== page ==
It is also interesting to note that the number of Irish people who ensure that their vehicles are mechanically in order is much lower than that of the UK, it is interesting to learn that one in 12 accidents is due to defects in vehicles, this should be highlighted. The cost of spare parts in Ireland is between 8 per cent and 33 per cent higher than in the UK and I do not understand why that should be the case. Most of the parts are imported from [1541] outside both islands, therefore, I do not understand why they should be dearer here which, obviously, makes it more expensive to repair cars. We should look at the level of awards for pain and suffering which is far in excess of other countries I will draw attention to that later on.

Our professional fees are 20 per cent of the cost of the total payments, that sounds very high. It has been mentioned in the debate already. Obviously there is a good industry around all this where legal people and other professions are obviously making a very good living out of motor accident and injury litigation. I do not understand why it should sometimes take up to four years to settle claims. I have discussed this with barristers who say that if there was a will to improve the system it could be done in a much shorter time with less cost involved.

The difficulties with the high loading on young drivers have been highlighted, too many young drivers are forced to drive without insurance. It should not be tolerated, but the premiums are prohibitive, £1,000 to £2,000 are the usual quotations for young drivers. As Senator Ó Cuív said at the last council election it was one of the issues mentioned at the doors on quite a few occasions during canvassing. There should be a system of incentives to reduce the level of accidents involving young people. There should be a system of licensing for driving schools and we should introduce a specific driving tuition scheme targeted at new, inexperienced young drivers, the insurance company should introduce substantial discounts to young drivers who take such a course and who have completed a test of competency in the rules of the road and in driving itself.

The Motor Insurance Bureau of Ireland paid out £18 million in 1990 in personal injuries claims to victims of uninsured drivers, about £20 per insured driver. The cost of damages to property is not included and in too many accidents innocent victims suffer loss with no compensation because the drivers are not insured. It is necessary to clamp down on the whole area of uninsured drivers. We [1542] welcome the European Court ruling that Ireland was acting illegally in keeping out competition, competition from overseas is welcome but again the insurance company will say that because of the level of claims and compensation we are not attractive to outside competitors in the insurance industry. I hope time will prove them wrong in this regard.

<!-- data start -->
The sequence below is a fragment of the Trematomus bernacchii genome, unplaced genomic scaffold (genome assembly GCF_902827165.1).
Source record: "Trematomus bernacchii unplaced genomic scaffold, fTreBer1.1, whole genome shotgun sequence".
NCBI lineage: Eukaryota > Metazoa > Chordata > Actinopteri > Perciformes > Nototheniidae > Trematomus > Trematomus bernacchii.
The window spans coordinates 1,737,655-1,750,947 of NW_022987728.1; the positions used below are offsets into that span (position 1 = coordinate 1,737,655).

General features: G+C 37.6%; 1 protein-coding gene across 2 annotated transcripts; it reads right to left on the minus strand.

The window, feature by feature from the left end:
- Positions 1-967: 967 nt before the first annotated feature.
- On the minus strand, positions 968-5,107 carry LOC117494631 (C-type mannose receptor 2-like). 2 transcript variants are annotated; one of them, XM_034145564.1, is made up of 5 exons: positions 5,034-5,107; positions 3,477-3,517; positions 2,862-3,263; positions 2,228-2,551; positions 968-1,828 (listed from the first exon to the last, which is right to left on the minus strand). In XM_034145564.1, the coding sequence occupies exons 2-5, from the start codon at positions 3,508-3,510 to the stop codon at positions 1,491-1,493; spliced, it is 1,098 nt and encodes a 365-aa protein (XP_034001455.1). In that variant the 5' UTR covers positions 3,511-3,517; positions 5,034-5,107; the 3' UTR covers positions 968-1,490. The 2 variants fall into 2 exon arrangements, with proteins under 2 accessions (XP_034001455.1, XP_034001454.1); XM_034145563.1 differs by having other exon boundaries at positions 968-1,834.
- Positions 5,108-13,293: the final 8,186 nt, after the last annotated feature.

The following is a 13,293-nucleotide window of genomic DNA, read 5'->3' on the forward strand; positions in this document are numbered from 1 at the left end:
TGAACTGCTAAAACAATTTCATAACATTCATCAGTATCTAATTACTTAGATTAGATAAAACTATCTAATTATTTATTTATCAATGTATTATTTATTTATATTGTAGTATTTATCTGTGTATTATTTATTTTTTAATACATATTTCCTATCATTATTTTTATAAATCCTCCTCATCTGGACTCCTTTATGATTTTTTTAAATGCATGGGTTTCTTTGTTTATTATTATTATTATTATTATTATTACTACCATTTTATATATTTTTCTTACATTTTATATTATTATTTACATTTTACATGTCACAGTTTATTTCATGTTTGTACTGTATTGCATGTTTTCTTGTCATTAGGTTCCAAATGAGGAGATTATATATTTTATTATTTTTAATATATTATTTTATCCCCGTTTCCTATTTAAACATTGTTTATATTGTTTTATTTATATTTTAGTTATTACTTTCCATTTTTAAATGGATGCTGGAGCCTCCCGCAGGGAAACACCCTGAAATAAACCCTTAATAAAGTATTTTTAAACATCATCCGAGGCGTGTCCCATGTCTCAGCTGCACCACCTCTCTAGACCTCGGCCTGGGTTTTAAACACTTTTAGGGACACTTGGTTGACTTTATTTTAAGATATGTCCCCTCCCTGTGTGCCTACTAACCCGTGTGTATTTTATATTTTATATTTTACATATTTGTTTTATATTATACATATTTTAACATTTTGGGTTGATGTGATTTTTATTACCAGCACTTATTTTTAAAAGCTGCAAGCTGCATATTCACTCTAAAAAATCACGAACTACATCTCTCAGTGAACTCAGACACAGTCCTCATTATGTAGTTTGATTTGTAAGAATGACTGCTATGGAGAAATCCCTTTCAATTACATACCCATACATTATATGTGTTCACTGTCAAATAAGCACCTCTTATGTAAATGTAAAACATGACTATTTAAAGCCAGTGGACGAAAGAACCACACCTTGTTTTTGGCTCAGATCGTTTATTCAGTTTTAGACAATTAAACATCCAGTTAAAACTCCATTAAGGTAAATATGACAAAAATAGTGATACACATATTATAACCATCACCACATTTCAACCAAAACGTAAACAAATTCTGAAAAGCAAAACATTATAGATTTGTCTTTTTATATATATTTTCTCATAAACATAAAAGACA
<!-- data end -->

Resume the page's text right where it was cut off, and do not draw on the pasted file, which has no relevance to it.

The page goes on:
Insurance companies should also look at the efficiency of their own systems. The growth and management expenses for insurance companies over the past number of years has been 20 per cent per annum, which, on average is 1.75 per cent the rate of inflation over the same period of time. We welcome the report by Coopers and Lybrand but it did not refer to certain costs, in fact the management expenses of the UK companies are less than two thirds of those of the Irish companies. What can we do about it? As well as improved efficiency in the insurance companies there is also a need for better services to the customer. There should be more access for the customer to information about the terms of his policy, the structure of premiums and the level of commission and services charged so that the consumer can shop around freely with full knowledge. There should be a code of practice for brokers and agents to protect customers from unfair selling practices. The insurance industry should establish an insurance Ombudsman to provide a simple mechanism for settling complaints by clients about the treatment by insurers, a scheme that is run cheaply and effectively in Britain. We should remove the practice that unfairly victimises particular groups. Insurance companies have different groups of people whom, for various reasons, they load, for example, disabled drivers still face a 10 per cent loading where there is no actuarial foundation for doing this. Even more unjust is the fact that victims of untraced drivers receive much lower compensation than the compensation paid to victims of drivers of uninsured vehicles.

Premium structures should be tailored to give bonuses to those who are willing to improve their safety standards on the [1543] road. The abolition of juries did not reduce the level of settlements, which was very disappointing. Fine Gael have proposed that there should be a book of quantum damages to guide judges in making awards and to standardise, as far as possible, the levels of such awards. This would tend to reduce the recourse to court hearings as the level of damages in a particular case could be predicted in advance. One must recognise that damages will vary in particular cases. The loss of a limb or a faculty would have different effects on different persons depending on their occupation; there should be regular conferences of judges themselves.

Mr. Fitzgerald: We will take a statement on Tuesday and Wednesday of next week with the agreement of the Whips. I thank the Minister for being in the House all day.

Sitting suspended at 6 p.m. and resumed at 6.30 p.m.